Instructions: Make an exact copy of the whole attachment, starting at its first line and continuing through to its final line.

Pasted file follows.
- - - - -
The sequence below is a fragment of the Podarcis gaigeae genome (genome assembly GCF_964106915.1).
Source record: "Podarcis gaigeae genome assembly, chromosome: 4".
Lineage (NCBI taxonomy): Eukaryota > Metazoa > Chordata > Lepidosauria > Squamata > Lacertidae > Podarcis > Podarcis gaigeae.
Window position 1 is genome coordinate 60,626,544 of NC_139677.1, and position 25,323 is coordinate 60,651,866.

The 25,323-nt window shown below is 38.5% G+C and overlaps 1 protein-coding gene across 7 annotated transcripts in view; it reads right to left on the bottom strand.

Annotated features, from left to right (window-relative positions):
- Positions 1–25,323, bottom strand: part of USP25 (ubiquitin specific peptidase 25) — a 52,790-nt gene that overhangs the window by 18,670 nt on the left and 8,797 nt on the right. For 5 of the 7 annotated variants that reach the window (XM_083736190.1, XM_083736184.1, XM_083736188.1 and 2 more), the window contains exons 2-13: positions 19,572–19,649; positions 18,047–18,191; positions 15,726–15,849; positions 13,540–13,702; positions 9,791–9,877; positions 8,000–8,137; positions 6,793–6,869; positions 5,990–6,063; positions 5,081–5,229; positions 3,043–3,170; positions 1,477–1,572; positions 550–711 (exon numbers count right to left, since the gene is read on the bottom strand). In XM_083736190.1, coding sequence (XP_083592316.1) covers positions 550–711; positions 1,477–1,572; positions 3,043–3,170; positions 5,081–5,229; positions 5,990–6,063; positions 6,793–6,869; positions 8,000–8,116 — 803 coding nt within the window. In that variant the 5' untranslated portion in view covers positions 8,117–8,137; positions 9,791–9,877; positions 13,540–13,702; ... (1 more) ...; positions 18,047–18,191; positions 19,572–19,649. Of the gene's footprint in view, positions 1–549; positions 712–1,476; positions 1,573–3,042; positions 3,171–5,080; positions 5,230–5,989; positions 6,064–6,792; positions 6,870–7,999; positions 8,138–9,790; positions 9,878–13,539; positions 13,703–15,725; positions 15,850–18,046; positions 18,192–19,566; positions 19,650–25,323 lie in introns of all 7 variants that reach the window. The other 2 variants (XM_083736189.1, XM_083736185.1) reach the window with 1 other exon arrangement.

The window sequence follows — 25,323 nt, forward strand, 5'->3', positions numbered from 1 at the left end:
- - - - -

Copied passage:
The sequence below is a fragment of the Podarcis gaigeae genome (genome assembly GCF_964106915.1).
Source record: "Podarcis gaigeae genome assembly, chromosome: 4".
Lineage (NCBI taxonomy): Eukaryota > Metazoa > Chordata > Lepidosauria > Squamata > Lacertidae > Podarcis > Podarcis gaigeae.
Window position 1 is genome coordinate 60,626,544 of NC_139677.1, and position 25,323 is coordinate 60,651,866.

The 25,323-nt window shown below is 38.5% G+C and overlaps 1 protein-coding gene across 7 annotated transcripts in view; it reads right to left on the bottom strand.

Annotated features, from left to right (window-relative positions):
- Positions 1–25,323, bottom strand: part of USP25 (ubiquitin specific peptidase 25) — a 52,790-nt gene that overhangs the window by 18,670 nt on the left and 8,797 nt on the right. For 5 of the 7 annotated variants that reach the window (XM_083736190.1, XM_083736184.1, XM_083736188.1 and 2 more), the window contains exons 2-13: positions 19,572–19,649; positions 18,047–18,191; positions 15,726–15,849; positions 13,540–13,702; positions 9,791–9,877; positions 8,000–8,137; positions 6,793–6,869; positions 5,990–6,063; positions 5,081–5,229; positions 3,043–3,170; positions 1,477–1,572; positions 550–711 (exon numbers count right to left, since the gene is read on the bottom strand). In XM_083736190.1, coding sequence (XP_083592316.1) covers positions 550–711; positions 1,477–1,572; positions 3,043–3,170; positions 5,081–5,229; positions 5,990–6,063; positions 6,793–6,869; positions 8,000–8,116 — 803 coding nt within the window. In that variant the 5' untranslated portion in view covers positions 8,117–8,137; positions 9,791–9,877; positions 13,540–13,702; ... (1 more) ...; positions 18,047–18,191; positions 19,572–19,649. Of the gene's footprint in view, positions 1–549; positions 712–1,476; positions 1,573–3,042; positions 3,171–5,080; positions 5,230–5,989; positions 6,064–6,792; positions 6,870–7,999; positions 8,138–9,790; positions 9,878–13,539; positions 13,703–15,725; positions 15,850–18,046; positions 18,192–19,566; positions 19,650–25,323 lie in introns of all 7 variants that reach the window. The other 2 variants (XM_083736189.1, XM_083736185.1) reach the window with 1 other exon arrangement.

The window sequence follows — 25,323 nt, forward strand, 5'->3', positions numbered from 1 at the left end: